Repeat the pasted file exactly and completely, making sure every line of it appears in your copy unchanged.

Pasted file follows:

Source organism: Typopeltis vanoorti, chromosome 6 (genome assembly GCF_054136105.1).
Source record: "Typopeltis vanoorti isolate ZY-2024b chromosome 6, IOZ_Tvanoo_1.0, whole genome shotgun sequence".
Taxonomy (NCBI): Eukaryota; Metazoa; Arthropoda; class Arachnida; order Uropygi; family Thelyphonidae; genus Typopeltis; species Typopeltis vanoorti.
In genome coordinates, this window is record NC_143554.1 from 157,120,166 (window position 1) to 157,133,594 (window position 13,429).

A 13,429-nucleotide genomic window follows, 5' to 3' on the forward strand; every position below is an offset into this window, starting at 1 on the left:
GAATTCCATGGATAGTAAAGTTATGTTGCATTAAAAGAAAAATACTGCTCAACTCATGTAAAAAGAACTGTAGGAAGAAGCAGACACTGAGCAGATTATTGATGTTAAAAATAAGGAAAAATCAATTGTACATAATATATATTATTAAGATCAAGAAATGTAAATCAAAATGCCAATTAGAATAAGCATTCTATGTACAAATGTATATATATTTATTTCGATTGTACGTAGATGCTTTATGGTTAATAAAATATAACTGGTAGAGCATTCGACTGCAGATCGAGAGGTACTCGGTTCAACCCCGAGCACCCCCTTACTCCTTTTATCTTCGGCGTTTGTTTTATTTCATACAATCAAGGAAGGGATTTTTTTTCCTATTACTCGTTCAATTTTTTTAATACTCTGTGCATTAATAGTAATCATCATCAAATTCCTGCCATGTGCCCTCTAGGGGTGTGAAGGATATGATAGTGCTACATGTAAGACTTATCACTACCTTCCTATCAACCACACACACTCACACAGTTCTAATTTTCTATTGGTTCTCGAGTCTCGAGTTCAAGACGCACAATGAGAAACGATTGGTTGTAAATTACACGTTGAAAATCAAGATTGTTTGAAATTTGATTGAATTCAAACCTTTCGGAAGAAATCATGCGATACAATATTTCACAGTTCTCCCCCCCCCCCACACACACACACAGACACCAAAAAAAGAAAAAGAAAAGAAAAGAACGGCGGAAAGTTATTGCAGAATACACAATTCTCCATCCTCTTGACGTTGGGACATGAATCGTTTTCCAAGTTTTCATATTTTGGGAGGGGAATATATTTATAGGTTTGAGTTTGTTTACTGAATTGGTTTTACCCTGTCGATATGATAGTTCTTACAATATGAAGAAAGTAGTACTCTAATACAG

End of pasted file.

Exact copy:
Source organism: Typopeltis vanoorti, chromosome 6 (genome assembly GCF_054136105.1).
Source record: "Typopeltis vanoorti isolate ZY-2024b chromosome 6, IOZ_Tvanoo_1.0, whole genome shotgun sequence".
Taxonomy (NCBI): Eukaryota; Metazoa; Arthropoda; class Arachnida; order Uropygi; family Thelyphonidae; genus Typopeltis; species Typopeltis vanoorti.
In genome coordinates, this window is record NC_143554.1 from 157,120,166 (window position 1) to 157,133,594 (window position 13,429).

A 13,429-nucleotide genomic window follows, 5' to 3' on the forward strand; every position below is an offset into this window, starting at 1 on the left:
GAATTCCATGGATAGTAAAGTTATGTTGCATTAAAAGAAAAATACTGCTCAACTCATGTAAAAAGAACTGTAGGAAGAAGCAGACACTGAGCAGATTATTGATGTTAAAAATAAGGAAAAATCAATTGTACATAATATATATTATTAAGATCAAGAAATGTAAATCAAAATGCCAATTAGAATAAGCATTCTATGTACAAATGTATATATATTTATTTCGATTGTACGTAGATGCTTTATGGTTAATAAAATATAACTGGTAGAGCATTCGACTGCAGATCGAGAGGTACTCGGTTCAACCCCGAGCACCCCCTTACTCCTTTTATCTTCGGCGTTTGTTTTATTTCATACAATCAAGGAAGGGATTTTTTTTCCTATTACTCGTTCAATTTTTTTAATACTCTGTGCATTAATAGTAATCATCATCAAATTCCTGCCATGTGCCCTCTAGGGGTGTGAAGGATATGATAGTGCTACATGTAAGACTTATCACTACCTTCCTATCAACCACACACACTCACACAGTTCTAATTTTCTATTGGTTCTCGAGTCTCGAGTTCAAGACGCACAATGAGAAACGATTGGTTGTAAATTACACGTTGAAAATCAAGATTGTTTGAAATTTGATTGAATTCAAACCTTTCGGAAGAAATCATGCGATACAATATTTCACAGTTCTCCCCCCCCCCCACACACACACACAGACACCAAAAAAAGAAAAAGAAAAGAAAAGAACGGCGGAAAGTTATTGCAGAATACACAATTCTCCATCCTCTTGACGTTGGGACATGAATCGTTTTCCAAGTTTTCATATTTTGGGAGGGGAATATATTTATAGGTTTGAGTTTGTTTACTGAATTGGTTTTACCCTGTCGATATGATAGTTCTTACAATATGAAGAAAGTAGTACTCTAATACAG